A cultural comparison in the second person
Domestic flight at Chicago O’hare airport, USA
You arrive at the airport 1.5 – 2 hours before your flight. If you are lucky enough that you don’t need to check any bags, you go directly to the eticket booth, print out your boarding pass and head to the security lines. You’ve passed GO, collect $200.
If the machines aren’t working or you have to check a bag, you will stand in a long, slow line. Once at the front, you will still use computer monitors to check your bag, and an airline representative may or may not help you print your boarding pass. They will weigh your bags, put them on the conveyer belt, and you head to the security lines.
After waiting in a long line for security, you will get stopped by a gate attendant. He or she will check your driver’s license or passport by scanning it under a blue-green light. They will look at you and down at your picture a few times to verify that it is, in fact, your mug on the license. Finally, they will scribble something that looks like a drawing of a balloon animal on your boarding pass and give it back to you. You’ll get bonus points if you can get a smile out of them.
After waiting in yet another line, you reach the actual security checkpoint. You remove your shoes and hope that your feet don’t smell like cheese and that you remembered to put on socks without holes in them. You put these shoes into a plastic tub, and you remove your belt and coat and add them to it. You pull out your laptop and/or Ipad and put it in a separate tub. You remove your liquids, which all have to be less than 3.4 ounces and stored in a plastic bag. They get their own little plastic tub home as well. Finally, you add your carry-on bag and personal item(s) to the conveyer belt. You make one last check that you don’t have anything hiding in your pockets.
You wait until your belongings get onto the conveyor belt, then you wait in line again to get scanned for metals/flammables/weapons of mass destruction/metal screws in hips. If you’re lucky, you’ll get a metal detector. If you’re unlucky, you’ll strike an epic dance pose by throwing your hands up in a tube that takes a 360-degree image of your body. Everyone will know that you got your belly button pierced when you were a teenager.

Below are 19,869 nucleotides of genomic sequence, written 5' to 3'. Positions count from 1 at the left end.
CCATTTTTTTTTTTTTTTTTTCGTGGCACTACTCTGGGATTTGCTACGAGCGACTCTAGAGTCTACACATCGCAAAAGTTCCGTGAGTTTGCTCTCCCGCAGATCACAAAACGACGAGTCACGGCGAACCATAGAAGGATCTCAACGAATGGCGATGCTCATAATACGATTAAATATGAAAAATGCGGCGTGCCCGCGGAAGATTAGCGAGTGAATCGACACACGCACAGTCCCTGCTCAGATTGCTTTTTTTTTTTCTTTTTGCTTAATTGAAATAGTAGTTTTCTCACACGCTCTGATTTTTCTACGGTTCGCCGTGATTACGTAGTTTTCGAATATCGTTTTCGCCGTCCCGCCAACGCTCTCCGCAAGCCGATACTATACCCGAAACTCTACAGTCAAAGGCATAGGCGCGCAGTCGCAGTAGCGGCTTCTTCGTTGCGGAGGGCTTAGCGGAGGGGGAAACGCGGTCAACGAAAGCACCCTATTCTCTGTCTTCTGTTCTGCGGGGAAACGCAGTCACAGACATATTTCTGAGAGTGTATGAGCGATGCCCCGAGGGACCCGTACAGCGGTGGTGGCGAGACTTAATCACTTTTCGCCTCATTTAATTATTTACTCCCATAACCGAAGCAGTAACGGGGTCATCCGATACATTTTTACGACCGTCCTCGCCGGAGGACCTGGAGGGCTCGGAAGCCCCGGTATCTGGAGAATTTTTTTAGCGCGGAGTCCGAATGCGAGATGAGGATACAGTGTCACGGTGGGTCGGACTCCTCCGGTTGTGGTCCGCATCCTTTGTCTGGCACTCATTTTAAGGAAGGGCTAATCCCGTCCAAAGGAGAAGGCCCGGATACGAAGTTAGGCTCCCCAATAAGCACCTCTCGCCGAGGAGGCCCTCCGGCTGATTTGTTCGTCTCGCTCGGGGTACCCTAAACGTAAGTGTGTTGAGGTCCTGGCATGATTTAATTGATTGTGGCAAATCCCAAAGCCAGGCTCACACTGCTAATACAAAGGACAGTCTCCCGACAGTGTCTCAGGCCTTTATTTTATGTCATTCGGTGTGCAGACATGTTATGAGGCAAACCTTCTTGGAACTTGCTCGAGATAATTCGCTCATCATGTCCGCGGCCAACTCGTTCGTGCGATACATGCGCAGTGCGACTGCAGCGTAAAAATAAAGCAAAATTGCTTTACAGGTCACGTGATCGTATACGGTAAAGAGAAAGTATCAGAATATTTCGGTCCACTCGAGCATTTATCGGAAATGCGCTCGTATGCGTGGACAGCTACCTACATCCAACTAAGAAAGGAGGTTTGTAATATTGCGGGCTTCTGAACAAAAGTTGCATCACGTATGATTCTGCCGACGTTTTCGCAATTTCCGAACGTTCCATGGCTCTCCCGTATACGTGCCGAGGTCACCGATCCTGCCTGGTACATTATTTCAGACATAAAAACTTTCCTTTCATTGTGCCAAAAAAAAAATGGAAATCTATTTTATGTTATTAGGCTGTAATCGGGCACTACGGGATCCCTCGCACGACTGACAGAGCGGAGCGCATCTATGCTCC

At this stage, you might make it through fairly easily. But you can be stopped for a variety of reasons. This time, because it was so early in the morning, you decided to throw your hair up in a bun in an attempt to look semi-presentable. Now the TSA attendant is squeezing and poking said bun because you had forgotten you put bobby pins in it. People huff behind you because they are sick of standing in line. You might also be stopped because you had accidentally put one of a plethora of airline-inappropriate things in your carry-on. They will open and salad toss everything you spent hours packing carefully because you packed gel deodorant.
When you finally get through, you’ll slump over to the nearest bench to put all of your clothes back on, repack your bag, and fix your hair. You’ll convince yourself that you deserve an ice cream if you can score a cone before boarding time.
Once on the plane, you will be offered a drink. All snacks you must pay for. You are really happy you ate that ice cream when you had the chance.
Domestic flight at Rotorua, New Zealand
You arrive at the airport an hour and a half before departure time.
You walk up to the ticket counter and tell them you just have a carry on. The attendant asks you for your last name. They do not ask for an I.D.
The attendant takes your carry-on luggage and weighs it. It’s under 7 kilo (15 pounds), so the attendant puts an “approved” sticker on it. The attendant gives you your ticket and asks you to go to the next counter to pay a $5 airport tax.
You walk up to the counter with no line and pay the tax.
Eight minutes after arriving at the airport, you are looking for security. There isn’t any. None. Zilch. Not even a little tiny peek into your luggage or into the bun in your hair. Feeling sheepish, you get a coffee and marvel at all the extra time you have.
Your plane comes and you walk onto the tarmac and climb the stairs onto the plane. No one checks your ID or any of your belongings. You definitely have a full water bottle in your carry-on bag, and no one knows. You feel a little mischievous.
After take off, you get a drink AND a free cookie. Eureka!